error_exit "Something bad happened!"

You can see other examples within the new_script code itself.


The new_script program supports the following command-line options:

-h, --help
Display a help message and exit.

-q, --quiet
Quiet mode. Do not prompt user for script information and output default script to standard output.

-s, --root
Require superuser privileges for execution of generated script.

You may also include the desired file name for the generated script on the command-line after any specified options.


You can find the script here. To install it, just highlight the text and copy it into a text editor and save the resulting file. If you're feeling clever, you can directly write it to a file via the command-line. Highlight the text as before, open a terminal and enter the following command (assuming you have a bin directory in your home directory, otherwise adjust as needed):

cat > ~/bin/new_script

Paste the script into the terminal by clicking the middle mouse button and type Ctrl-d.

Once you have written the script, give it execute permissions like so:

chmod +x ~/bin/new_script 

Thursday, October 4, 2012

My Raspberry Pi Adventure

Last Christmas, my friend +Norman Robinson gave me a BeagleBoard-xM computer to play with. The BeagleBoard is a small, single-board, ARM-based computer. As I started to work with it I was impressed with its relative performance and low-power consumption. However, due to its price (approx. $150), I didn't think it represented a tremendous value. After all, I only paid $199 for my HP Mini netbook at my local computer store and the netbook comes with a case and a keyboard!

I had been hearing a lot about the Raspberry Pi computer which appeared to be very similar to the BeagleBoard but only costs $35. That price, being clearly in impulse-buy territory, appealed to my computer buying impulses.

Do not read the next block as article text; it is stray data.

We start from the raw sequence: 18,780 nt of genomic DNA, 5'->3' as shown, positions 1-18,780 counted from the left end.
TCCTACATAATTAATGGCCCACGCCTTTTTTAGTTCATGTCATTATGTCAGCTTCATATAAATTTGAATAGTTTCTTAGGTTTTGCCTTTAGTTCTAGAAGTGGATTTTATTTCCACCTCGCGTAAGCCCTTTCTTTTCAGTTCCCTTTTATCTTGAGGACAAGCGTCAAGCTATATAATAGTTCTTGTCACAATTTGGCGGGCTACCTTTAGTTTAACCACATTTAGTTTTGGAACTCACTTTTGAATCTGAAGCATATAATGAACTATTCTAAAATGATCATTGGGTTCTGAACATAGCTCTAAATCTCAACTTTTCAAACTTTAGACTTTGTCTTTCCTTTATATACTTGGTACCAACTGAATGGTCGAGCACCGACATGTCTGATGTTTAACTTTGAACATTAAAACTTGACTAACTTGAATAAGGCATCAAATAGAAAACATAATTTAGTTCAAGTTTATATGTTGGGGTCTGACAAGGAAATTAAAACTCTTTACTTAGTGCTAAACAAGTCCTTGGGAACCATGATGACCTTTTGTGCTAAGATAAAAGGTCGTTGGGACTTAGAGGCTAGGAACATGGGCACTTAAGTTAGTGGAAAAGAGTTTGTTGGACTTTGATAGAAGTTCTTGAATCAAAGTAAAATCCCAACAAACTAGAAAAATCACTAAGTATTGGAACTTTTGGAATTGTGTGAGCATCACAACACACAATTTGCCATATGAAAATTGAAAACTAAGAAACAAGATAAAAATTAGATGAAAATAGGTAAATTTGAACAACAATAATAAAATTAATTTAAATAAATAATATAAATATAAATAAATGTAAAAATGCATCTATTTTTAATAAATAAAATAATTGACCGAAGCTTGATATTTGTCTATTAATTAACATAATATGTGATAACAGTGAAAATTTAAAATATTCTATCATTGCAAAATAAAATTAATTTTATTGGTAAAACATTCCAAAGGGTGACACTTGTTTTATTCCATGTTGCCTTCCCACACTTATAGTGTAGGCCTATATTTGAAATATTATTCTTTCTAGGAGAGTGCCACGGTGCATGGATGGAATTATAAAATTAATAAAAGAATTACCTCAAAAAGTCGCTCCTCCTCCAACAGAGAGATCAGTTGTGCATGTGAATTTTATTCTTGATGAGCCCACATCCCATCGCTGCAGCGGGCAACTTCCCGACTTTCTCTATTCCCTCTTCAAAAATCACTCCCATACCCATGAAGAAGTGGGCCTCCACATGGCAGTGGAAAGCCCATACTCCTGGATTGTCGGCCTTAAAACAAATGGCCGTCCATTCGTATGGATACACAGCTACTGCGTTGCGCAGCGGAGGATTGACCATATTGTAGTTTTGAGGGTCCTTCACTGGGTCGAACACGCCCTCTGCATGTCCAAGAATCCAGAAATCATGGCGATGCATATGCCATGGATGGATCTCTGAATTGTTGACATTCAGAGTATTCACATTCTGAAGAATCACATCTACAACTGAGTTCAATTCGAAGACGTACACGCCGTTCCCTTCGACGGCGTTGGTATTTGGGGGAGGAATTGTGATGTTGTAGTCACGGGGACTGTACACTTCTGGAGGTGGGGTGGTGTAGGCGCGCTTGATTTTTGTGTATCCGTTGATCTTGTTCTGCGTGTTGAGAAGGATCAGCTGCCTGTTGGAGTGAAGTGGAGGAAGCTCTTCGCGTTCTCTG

First Discovery: They're hard to get.

The Raspberry Pi computer is the brainchild of a group of British computer science educators. They set out to solve a problem:
The idea behind a tiny and cheap computer for kids came in 2006, when Eben Upton and his colleagues at the University of Cambridge’s Computer Laboratory, including Rob Mullins, Jack Lang and Alan Mycroft, became concerned about the year-on-year decline in the numbers and skills levels of the A Level students applying to read Computer Science in each academic year. From a situation in the 1990s where most of the kids applying were coming to interview as experienced hobbyist programmers, the landscape in the 2000s was very different; a typical applicant might only have done a little web design. 
Something had changed the way kids were interacting with computers. A number of problems were identified: the colonisation of the ICT curriculum with lessons on using Word and Excel, or writing webpages; the end of the dot-com boom; and the rise of the home PC and games console to replace the Amigas, BBC Micros, Spectrum ZX and Commodore 64 machines that people of an earlier generation learned to program on.
As they had modest objectives and resources, they only planned to produce a few thousand boards, however when they announced the computer and its price, they were flooded with hundreds of thousands of orders. Needless to say, this has led to some supply problems. It was many months before the boards became generally available in the U.S.. Even now, you should expect a long wait to receive a board.

I ordered mine from Allied Electronics and waited about 12 weeks for delivery.

If you're willing to pay more, there are scalpers out there (like this guy on Amazon) who will happily sell you a board albeit at a greatly inflated price.

Second Discovery: You'll need accessories.

For $35 all you get is a bare board, nothing else, not even documentation. That's available on-line. I ordered a case, power supply, and cables from Adafruit Industries which offers an extensive array of Raspberry Pi accessories. You'll also need a 4GB (or larger) SD card to act as its boot disk.